Sunday, August 13, 2017

Devouring God's Words

When I found Your words, I devoured them; Your words were my joy, the happiness of my heart, because I bear Your name, Lord, God of hosts. (Jeremiah 15:16)

Jeremiah had discovered something remarkable, something precious, something fascinating, something that excited him to no end: God's words. Sacred Scripture. God's voice speaking through a written text. The inspired and inerrant Word of God. God's love-letter to His children. The story of God's careful guidance of His people. The testimony of God's continual mercy for human beings who sinned over and over again.

Jeremiah recognized God's words for what they were, and he devoured them. He eagerly took them into his mind and heart. He made them part of his very being. And those words became his joy, the happiness of his heart. He learned that he was God's child, that he was part of a covenant family, that he belonged to God and was beloved by God. 

Jeremiah, of course, had only the parts of the Old Testament that had been composed by his time, and he had to read them from handwritten scrolls. He wouldn't have had his own copy either. He would have read the scrolls at the Temple. In fact, during Jeremiah's time, a scroll containing Deuteronomy was discovered during repairs to the Temple.* This text had probably been lost for many years, and it caused quite a stir when it was reintroduced. No wonder Jeremiah was so excited. God was speaking to His people anew. 

Our situation is quite different. We have much greater access to God's words than Jeremiah ever did. We can read God's words whenever we want, wherever we want. We keep paper copies of the Bible in our homes and e-books on our phones and tablets. Multiple translations are available online. What's more, we have the rest of the story. We have the entirety of God's revelation in the Old Testament and the New Testament. But do we appreciate God's words as much as Jeremiah did? Do we devour them? Do we recognize them for what they are? Do we read them and study them and meditate on them and pray them? Do we make them part of our very being? Do we greet them with joy and happiness of heart? Do we accept them as God's loving gift to us?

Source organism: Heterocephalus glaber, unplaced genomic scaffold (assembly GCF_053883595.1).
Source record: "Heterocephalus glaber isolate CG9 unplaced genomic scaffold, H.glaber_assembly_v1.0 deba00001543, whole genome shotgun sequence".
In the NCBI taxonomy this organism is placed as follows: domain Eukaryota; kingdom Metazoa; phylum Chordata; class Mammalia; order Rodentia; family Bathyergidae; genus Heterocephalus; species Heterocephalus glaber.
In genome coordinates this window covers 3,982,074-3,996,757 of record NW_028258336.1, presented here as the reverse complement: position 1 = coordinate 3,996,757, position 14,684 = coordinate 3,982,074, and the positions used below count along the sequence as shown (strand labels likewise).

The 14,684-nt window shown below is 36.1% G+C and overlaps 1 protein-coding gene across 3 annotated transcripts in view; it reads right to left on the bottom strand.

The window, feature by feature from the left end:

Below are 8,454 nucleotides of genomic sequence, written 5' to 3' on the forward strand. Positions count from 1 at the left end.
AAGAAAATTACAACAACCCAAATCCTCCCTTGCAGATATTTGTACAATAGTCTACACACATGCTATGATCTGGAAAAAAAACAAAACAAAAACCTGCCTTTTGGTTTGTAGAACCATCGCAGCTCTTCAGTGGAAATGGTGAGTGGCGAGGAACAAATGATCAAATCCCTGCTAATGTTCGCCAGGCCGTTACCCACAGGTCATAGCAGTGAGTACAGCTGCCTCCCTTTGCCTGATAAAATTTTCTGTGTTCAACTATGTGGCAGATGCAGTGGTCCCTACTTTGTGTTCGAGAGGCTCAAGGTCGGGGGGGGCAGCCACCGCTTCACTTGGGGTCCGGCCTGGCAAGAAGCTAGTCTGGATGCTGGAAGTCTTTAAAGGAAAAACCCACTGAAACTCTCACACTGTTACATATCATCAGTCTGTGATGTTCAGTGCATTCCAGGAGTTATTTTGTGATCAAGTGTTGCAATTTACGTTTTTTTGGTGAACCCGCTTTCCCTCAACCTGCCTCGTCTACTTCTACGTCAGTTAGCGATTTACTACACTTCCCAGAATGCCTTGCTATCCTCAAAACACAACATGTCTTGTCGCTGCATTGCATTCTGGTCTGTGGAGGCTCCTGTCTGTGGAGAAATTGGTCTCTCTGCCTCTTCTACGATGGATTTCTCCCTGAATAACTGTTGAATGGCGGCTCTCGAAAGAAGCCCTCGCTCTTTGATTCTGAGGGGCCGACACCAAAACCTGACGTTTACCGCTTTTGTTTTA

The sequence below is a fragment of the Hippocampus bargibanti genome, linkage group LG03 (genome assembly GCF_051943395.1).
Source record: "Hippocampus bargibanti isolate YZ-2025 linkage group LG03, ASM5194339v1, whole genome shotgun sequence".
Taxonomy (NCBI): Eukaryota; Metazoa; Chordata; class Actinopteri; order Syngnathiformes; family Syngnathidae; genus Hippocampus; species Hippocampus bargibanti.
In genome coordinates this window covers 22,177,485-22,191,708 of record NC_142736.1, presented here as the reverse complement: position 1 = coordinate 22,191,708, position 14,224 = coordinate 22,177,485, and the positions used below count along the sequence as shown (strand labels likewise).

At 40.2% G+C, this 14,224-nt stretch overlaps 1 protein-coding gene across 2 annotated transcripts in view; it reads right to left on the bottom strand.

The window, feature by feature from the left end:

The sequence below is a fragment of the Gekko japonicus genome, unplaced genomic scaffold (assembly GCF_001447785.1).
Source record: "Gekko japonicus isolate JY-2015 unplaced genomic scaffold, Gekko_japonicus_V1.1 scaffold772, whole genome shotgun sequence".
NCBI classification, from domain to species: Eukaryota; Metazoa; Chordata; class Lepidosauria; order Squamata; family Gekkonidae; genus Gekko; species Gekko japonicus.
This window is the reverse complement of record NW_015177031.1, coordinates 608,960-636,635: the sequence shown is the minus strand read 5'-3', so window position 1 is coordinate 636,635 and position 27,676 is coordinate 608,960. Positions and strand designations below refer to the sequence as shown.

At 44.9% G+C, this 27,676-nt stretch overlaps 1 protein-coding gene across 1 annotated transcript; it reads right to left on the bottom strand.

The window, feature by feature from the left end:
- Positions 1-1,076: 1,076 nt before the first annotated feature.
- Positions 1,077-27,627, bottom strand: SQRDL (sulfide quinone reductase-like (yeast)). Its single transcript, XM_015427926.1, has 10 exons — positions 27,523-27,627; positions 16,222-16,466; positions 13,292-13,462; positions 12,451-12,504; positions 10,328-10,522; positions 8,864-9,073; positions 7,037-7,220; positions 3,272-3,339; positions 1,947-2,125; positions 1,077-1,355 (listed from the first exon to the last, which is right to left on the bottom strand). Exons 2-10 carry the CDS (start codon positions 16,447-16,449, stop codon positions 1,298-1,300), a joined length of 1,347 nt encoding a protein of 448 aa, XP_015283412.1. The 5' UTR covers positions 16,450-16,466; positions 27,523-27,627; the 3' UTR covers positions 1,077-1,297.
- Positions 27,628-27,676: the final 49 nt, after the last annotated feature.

Lord, may we find Your words and devour them as Jeremiah did. May You speak to our minds and hearts through Your Sacred Scripture. May we make the effort to listen to You in Your Word and to know You better and love You more and more. Amen.

* Hyatt, J. Philip. “Jeremiah.” Encyclopaedia Britannica, https://www.britannica.com/biography/Jeremiah-Hebrew-prophet. Accessed 13 August 2017.

Sunday, July 30, 2017

Casting Anxiety

Humble yourselves therefore under the mighty hand of God, so that He may exalt you in due time. Cast all your anxiety on Him, because He cares for you. (1 Peter 5:6-7)

God wants us to humble ourselves under His hand. Our human nature tends to rebel against this. We want to be in control, but let's face it, we're not. We are dependent upon God for everything: our lives, our talents, our treasures, even our very breath. If God stopped sustaining us for even a moment, we would just disappear. To be humble is to recognize this fact, to understand and accept our position in relationship to God. It is not to cut ourselves down but simply to acknowledge that God is God and we are not and that we belong totally to Him and are completely reliant upon Him. 

What's more, being under God's mighty hand definitely isn't a bad thing. God's hand is mighty, in the Greek krataios, strong, powerful. But God's hand is not mighty in such a way as to crush us but rather to protect us. We have an all-powerful Guardian, Who, if we humble ourselves and snuggle under His sheltering hand, will care for us in every way.